This Chick’s Flicks: PENELOPE
I love fairy tales. From the Grimm brothers—who killed Snow White’s evil step-monster by making her dance-til-she-died in “red-hot iron shoes” at Snow’s wedding—to the comparatively kinder and gentler Disney Classics, the material is always ripe for a unique twist. Although TV is relatively new to the fairy-tale-themed party, arriving with last season’s breakout hit (and personal favorite of mine) Once Upon a Time (ABC), chick flicks hopped on the fairy tale bandwagon years ago, yielding movies like Ella Enchanted (2004), A Cinderella Story (2004), and Sydney White (2007).
In today’s Quickie, I’d like to recommend another: Penelope. Directed by Mark Palansky and written by Leslie Caveny, Penelope (2006, PG, 104 min.) stars Christina Ricci, Catherine O’Hara, James McAvoy, Richard E. Grant, Michael Feast, Ronni Ancona, Simon Woods, and Peter Dinklage, with appearances by Reese Witherspoon and Russell Brand.
Penelope (Ricci) is the hapless victim of the Wilhern family curse—a gift from the town witch five generations before that causes Penelope to be “born with the face of a pig,” and is breakable “only when one of [their] own kind claims this daughter as their own, till death do they part.” Imprisoned at home by her mother (O’Hara), Penelope’s ticket to the outside is finding ‘the one’ who can break the curse. After years of rejection by each suitor to whom she has revealed herself, Penelope’s hopes begin to wane. And then she meets Max (McAvoy). Will he be her knight in shining armor?
Penelope is both like and unlike the chick flicks mentioned above. Like them, it is also a fairy tale dressed in chick-flick clothing. Unlike them, however, its background story/starting point is not tied to *one* fairy tale in particular…at least not one that I’m familiar with. Rather, it combines common fairy tale elements—a magical world, a cursed ‘princess’ in need of Prince Charming-type, an overbearing and controlling parent/guardian, and meddling ‘villains’—and modernizes them in a manner that is inventive enough to make old tropes seem new and different.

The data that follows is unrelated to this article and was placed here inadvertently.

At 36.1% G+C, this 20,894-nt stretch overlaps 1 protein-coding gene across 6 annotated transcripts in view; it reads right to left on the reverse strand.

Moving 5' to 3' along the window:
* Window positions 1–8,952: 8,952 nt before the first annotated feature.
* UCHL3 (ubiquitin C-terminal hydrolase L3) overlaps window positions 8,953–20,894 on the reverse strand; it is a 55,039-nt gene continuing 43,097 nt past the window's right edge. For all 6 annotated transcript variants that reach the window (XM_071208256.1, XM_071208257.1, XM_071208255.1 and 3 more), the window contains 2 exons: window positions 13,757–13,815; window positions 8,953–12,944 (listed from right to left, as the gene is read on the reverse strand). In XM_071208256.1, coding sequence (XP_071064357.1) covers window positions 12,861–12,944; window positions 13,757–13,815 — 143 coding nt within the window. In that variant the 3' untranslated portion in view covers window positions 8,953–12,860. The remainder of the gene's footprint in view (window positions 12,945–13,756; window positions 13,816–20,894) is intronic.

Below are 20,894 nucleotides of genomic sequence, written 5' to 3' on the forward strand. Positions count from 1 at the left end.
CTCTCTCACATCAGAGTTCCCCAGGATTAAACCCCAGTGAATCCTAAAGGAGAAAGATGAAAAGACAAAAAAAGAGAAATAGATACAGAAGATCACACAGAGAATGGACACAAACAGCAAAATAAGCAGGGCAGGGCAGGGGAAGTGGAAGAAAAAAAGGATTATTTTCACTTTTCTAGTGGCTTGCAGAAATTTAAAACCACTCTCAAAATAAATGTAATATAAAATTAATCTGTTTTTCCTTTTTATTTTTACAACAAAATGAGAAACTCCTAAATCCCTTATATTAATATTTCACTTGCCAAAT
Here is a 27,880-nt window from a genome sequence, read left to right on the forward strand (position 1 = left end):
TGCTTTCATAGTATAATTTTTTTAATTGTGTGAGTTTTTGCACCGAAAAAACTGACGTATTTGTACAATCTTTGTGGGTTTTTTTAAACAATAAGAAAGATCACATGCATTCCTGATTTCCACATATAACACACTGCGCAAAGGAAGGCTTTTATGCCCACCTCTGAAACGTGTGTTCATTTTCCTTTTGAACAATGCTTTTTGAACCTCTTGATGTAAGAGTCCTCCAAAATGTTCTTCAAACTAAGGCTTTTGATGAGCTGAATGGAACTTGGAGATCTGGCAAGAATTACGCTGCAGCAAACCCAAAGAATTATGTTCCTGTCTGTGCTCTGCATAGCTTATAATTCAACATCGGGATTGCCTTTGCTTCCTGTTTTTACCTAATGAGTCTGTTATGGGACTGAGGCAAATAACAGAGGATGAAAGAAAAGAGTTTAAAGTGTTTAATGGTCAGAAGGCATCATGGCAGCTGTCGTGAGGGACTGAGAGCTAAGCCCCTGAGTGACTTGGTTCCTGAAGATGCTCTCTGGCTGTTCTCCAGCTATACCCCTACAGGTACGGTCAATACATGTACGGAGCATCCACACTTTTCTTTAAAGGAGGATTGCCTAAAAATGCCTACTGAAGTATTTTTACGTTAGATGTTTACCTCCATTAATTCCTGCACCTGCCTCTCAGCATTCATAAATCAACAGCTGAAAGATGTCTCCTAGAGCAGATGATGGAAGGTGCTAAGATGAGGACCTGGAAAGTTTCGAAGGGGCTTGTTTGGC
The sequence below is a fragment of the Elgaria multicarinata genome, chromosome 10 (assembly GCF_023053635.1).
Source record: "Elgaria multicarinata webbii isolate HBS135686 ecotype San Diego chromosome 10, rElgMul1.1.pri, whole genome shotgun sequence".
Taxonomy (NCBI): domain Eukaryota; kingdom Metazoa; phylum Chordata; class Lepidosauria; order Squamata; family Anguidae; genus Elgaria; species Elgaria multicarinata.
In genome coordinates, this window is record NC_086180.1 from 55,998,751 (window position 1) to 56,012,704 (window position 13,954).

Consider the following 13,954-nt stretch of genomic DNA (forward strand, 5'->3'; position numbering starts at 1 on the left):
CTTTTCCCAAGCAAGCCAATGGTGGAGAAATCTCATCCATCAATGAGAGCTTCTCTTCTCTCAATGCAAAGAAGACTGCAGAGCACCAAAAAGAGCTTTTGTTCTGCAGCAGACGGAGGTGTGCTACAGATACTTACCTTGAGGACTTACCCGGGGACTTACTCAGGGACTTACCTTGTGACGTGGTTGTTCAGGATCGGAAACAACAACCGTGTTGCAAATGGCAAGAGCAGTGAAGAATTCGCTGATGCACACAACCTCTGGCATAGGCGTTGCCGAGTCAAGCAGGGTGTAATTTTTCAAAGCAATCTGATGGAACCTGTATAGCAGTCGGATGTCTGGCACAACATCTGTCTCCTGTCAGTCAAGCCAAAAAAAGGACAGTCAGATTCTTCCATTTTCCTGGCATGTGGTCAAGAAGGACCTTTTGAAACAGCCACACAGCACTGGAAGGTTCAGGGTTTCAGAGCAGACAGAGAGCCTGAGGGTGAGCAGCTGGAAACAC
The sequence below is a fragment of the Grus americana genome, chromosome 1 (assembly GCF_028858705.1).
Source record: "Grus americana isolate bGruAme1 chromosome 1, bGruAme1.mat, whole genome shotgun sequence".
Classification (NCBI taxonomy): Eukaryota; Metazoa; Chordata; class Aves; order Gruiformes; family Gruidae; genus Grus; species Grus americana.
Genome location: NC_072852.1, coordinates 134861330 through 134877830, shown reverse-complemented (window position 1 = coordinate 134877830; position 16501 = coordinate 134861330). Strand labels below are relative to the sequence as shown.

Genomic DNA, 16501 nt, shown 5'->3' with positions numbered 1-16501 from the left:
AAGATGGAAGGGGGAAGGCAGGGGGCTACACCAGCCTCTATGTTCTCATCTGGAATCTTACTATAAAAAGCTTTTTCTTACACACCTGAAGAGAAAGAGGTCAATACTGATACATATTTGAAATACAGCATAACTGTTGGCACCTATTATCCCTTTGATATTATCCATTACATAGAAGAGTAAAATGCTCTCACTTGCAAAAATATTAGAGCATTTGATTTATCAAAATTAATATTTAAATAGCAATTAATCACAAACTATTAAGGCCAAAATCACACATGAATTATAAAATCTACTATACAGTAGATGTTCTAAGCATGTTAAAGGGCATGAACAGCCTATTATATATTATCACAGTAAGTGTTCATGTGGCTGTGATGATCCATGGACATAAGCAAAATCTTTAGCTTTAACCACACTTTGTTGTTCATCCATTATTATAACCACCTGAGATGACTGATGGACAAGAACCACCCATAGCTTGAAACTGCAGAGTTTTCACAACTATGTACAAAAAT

The movie’s structural creativity is bolstered by the solid performances of its talented cast. Ricci’s Penelope is as charming and lovable as anyone’s favorite Disney princess—you’ll root for her happy ending from the moment you meet her. And O’Hara’s domineering and matrimony-mad matriarch would give Pride and Prejudice‘s Mrs. Bennet a run for her money.
When next in need of the kind of emotional catharsis that only a good chick flick can provide, I encourage you, my dear Readers, to choose Penelope. By the “happily ever after,” your faith in the omnipotent power of love—be it self-love, love for another, or both—will be stronger than ever.
Penelope is available on Amazon (DVD and Instant Video).
Want more chick flicks?
First, check out previous This Chick’s Flicks pieces.
Then, stay tuned to Screen Invasion for This Chick’s Flicks posts on chick flicks of now and then.
Penelope poster image: © 2006 – Summit Entertainment. || This Chick’s Flicks logo: © 2012 Kristal Bailey.